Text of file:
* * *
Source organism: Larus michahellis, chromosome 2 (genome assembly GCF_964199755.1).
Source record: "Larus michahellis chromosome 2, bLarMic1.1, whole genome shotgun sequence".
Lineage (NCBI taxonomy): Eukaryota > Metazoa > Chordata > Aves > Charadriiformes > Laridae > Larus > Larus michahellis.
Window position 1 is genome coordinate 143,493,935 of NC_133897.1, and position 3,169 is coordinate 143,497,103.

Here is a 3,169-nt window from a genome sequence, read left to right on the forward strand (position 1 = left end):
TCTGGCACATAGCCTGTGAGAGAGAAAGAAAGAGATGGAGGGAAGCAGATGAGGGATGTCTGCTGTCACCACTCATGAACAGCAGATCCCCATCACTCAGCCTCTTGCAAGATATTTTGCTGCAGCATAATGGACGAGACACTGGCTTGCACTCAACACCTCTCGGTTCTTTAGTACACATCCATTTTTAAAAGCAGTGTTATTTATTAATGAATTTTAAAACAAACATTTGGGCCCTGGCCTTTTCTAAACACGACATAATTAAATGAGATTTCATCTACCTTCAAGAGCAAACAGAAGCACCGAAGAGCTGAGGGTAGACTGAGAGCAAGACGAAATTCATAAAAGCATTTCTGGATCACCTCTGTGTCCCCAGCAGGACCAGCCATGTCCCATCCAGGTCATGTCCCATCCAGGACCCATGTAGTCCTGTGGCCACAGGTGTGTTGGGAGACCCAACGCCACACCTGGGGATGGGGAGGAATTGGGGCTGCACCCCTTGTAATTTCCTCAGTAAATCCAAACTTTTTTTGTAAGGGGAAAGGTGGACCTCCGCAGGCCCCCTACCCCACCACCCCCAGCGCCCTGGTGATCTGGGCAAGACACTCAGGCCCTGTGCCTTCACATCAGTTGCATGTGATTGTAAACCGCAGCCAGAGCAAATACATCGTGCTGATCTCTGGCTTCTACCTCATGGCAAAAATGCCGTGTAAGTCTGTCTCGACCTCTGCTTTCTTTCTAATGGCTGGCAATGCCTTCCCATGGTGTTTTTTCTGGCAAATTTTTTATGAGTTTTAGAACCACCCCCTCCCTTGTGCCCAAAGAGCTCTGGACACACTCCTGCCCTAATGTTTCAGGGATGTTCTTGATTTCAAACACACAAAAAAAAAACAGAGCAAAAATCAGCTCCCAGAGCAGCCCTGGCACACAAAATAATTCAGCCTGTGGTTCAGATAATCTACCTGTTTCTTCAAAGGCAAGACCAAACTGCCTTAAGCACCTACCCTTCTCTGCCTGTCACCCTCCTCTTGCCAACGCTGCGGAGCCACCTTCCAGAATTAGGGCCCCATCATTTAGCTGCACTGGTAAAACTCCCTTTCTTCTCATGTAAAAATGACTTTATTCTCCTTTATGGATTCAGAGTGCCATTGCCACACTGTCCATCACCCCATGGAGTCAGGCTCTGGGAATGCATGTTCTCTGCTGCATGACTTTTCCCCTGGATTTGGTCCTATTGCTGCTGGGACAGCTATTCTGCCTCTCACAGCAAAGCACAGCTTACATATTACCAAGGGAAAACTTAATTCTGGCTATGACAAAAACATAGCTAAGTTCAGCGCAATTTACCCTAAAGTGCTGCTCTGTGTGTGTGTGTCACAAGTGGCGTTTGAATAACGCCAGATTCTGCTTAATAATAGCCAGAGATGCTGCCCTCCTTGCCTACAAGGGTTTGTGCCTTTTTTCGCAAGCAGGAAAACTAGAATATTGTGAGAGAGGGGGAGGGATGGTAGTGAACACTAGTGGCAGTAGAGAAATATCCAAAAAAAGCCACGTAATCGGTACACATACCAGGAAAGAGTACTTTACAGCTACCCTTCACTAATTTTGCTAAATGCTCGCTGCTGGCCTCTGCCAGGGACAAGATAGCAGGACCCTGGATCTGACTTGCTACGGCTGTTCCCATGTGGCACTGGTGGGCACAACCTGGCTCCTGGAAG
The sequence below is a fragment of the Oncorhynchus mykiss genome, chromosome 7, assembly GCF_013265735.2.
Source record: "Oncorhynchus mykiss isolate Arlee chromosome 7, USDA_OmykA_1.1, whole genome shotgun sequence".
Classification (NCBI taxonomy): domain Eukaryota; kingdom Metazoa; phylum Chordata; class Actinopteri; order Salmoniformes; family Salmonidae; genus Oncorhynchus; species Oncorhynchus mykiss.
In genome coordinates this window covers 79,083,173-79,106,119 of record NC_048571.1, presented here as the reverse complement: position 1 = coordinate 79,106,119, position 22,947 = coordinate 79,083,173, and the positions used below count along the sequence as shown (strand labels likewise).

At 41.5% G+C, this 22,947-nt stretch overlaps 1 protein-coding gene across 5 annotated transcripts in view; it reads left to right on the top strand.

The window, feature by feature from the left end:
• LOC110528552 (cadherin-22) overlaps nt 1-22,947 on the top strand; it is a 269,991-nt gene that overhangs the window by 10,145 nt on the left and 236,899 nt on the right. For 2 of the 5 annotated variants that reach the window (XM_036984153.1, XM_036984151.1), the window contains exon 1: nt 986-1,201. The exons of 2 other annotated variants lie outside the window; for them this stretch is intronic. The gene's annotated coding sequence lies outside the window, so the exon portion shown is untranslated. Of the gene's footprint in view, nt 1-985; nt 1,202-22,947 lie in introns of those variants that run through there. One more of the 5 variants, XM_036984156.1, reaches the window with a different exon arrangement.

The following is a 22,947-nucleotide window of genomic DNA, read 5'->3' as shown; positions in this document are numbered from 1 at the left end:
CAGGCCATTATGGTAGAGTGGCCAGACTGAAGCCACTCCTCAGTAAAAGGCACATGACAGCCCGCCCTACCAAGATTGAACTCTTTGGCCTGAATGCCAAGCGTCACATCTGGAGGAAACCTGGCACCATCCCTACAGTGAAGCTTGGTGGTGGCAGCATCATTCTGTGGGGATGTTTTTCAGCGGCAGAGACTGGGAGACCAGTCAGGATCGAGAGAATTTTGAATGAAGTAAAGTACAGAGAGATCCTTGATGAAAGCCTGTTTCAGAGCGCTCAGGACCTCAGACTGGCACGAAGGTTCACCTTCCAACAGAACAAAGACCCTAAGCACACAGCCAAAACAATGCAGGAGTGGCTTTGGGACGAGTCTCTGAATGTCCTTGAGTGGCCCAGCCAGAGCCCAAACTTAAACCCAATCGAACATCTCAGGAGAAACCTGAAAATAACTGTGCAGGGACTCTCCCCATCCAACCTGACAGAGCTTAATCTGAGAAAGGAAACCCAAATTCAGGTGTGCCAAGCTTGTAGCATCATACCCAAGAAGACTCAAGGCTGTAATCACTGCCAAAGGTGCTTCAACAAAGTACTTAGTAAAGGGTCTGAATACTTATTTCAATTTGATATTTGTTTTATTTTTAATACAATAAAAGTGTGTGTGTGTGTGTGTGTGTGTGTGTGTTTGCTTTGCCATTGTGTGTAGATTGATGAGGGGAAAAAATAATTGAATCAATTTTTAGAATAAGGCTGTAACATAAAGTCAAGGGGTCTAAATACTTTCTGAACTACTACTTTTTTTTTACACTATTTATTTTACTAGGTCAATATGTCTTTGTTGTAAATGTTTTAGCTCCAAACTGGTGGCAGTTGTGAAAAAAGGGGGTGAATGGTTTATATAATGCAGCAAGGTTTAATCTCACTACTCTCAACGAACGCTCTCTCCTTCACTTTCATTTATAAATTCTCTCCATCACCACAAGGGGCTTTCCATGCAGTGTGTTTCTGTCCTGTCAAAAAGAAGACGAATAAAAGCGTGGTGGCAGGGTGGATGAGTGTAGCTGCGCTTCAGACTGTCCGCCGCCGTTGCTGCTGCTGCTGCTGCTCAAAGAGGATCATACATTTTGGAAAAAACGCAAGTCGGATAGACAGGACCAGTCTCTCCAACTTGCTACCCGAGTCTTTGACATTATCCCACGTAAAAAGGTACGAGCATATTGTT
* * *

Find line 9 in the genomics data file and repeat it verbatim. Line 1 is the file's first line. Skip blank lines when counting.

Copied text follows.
Classification (NCBI taxonomy): domain Eukaryota; kingdom Metazoa; phylum Chordata; class Actinopteri; order Salmoniformes; family Salmonidae; genus Oncorhynchus; species Oncorhynchus mykiss.